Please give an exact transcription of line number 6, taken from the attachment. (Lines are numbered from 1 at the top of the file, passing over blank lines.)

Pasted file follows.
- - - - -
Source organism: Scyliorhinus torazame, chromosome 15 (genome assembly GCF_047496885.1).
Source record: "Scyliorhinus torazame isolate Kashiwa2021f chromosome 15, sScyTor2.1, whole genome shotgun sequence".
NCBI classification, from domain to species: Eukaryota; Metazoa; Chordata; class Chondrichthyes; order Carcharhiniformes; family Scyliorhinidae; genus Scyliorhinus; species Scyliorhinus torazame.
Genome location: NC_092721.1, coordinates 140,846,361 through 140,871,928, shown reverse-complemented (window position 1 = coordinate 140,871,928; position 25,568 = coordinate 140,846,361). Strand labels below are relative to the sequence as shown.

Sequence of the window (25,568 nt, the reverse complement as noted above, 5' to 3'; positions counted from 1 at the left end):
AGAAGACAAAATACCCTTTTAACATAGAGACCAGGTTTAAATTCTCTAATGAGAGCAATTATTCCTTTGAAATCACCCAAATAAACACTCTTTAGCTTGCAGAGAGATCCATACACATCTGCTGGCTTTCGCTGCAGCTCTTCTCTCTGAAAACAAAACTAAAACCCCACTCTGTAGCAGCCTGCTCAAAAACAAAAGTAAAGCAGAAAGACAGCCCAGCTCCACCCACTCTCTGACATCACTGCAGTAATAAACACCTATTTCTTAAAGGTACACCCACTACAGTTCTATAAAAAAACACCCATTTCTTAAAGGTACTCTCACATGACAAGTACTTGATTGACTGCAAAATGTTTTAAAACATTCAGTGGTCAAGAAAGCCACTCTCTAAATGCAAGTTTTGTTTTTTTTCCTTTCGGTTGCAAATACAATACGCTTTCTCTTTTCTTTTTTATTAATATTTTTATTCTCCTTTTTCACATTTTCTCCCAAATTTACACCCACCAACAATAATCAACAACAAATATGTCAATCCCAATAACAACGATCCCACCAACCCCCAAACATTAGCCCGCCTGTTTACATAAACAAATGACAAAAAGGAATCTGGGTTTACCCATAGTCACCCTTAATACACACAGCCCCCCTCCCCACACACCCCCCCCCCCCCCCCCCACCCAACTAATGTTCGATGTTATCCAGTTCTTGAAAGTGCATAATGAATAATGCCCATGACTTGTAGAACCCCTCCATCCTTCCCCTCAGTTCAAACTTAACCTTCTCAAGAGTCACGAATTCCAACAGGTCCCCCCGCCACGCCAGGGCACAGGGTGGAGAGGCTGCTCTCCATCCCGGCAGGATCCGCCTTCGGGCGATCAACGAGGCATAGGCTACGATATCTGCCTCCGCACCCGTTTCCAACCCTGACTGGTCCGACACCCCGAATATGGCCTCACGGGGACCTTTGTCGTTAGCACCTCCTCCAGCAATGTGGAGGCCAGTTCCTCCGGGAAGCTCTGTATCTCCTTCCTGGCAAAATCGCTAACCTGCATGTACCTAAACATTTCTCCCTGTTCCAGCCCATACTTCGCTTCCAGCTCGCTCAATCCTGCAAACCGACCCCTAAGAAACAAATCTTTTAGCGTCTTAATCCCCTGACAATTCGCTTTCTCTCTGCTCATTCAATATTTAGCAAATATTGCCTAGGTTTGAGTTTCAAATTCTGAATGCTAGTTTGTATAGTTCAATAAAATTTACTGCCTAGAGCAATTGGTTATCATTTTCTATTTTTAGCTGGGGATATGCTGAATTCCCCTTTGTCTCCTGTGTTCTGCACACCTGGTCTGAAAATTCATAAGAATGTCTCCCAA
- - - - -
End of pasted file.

AGAAGACAAAATACCCTTTTAACATAGAGACCAGGTTTAAATTCTCTAATGAGAGCAATTATTCCTTTGAAATCACCCAAATAAACACTCTTTAGCTTGCAGAGAGATCCATACACATCTGCTGGCTTTCGCTGCAGCTCTTCTCTCTGAAAACAAAACTAAAACCCCACTCTGTAGCAGCCTGCTCAAAAACAAAAGTAAAGCAGAAAGACAGCCCAGCTCCACCCACTCTCTGACATCACTGCAGTAATAAACACCTATTTCTTAAAGGTACACCCACTACAGTTCTATAAAAAAACACCCATTTCTTAAAGGTACTCTCACATGACAAGTACTTGATTGACTGCAAAATGTTTTAAAACATTCAGTGGTCAAGAAAGCCACTCTCTAAATGCAAGTTTTGTTTTTTTTCCTTTCGGTTGCAAATACAATACGCTTTCTCTTTTCTTTTTTATTAATATTTTTATTCTCCTTTTTCACATTTTCTCCCAAATTTACACCCACCAACAATAATCAACAACAAATATGTCAATCCCAATAACAACGATCCCACCAACCCCCAAACATTAGCCCGCCTGTTTACATAAACAAATGACAAAAAGGAATCTGGGTTTACCCATAGTCACCCTTAATACACACAGCCCCCCTCCCCACACACCCCCCCCCCCCCCCCCCACCCAACTAATGTTCGATGTTATCCAGTTCTTGAAAGTGCATAATGAATAATGCCCATGACTTGTAGAACCCCTCCATCCTTCCCCTCAGTTCAAACTTAACCTTCTCAAGAGTCACGAATTCCAACAGGTCCCCCCGCCACGCCAGGGCACAGGGTGGAGAGGCTGCTCTCCATCCCGGCAGGATCCGCCTTCGGGCGATCAACGAGGCATAGGCTACGATATCTGCCTCCGCACCCGTTTCCAACCCTGACTGGTCCGACACCCCGAATATGGCCTCACGGGGACCTTTGTCGTTAGCACCTCCTCCAGCAATGTGGAGGCCAGTTCCTCCGGGAAGCTCTGTATCTCCTTCCTGGCAAAATCGCTAACCTGCATGTACCTAAACATTTCTCCCTGTTCCAGCCCATACTTCGCTTCCAGCTCGCTCAATCCTGCAAACCGACCCCTAAGAAACAAATCTTTTAGCGTCTTAATCCCCTGACAATTCGCTTTCTCTCTGCTCATTCAATATTTAGCAAATATTGCCTAGGTTTGAGTTTCAAATTCTGAATGCTAGTTTGTATAGTTCAATAAAATTTACTGCCTAGAGCAATTGGTTATCATTTTCTATTTTTAGCTGGGGATATGCTGAATTCCCCTTTGTCTCCTGTGTTCTGCACACCTGGTCTGAAAATTCATAAGAATGTCTCCCAA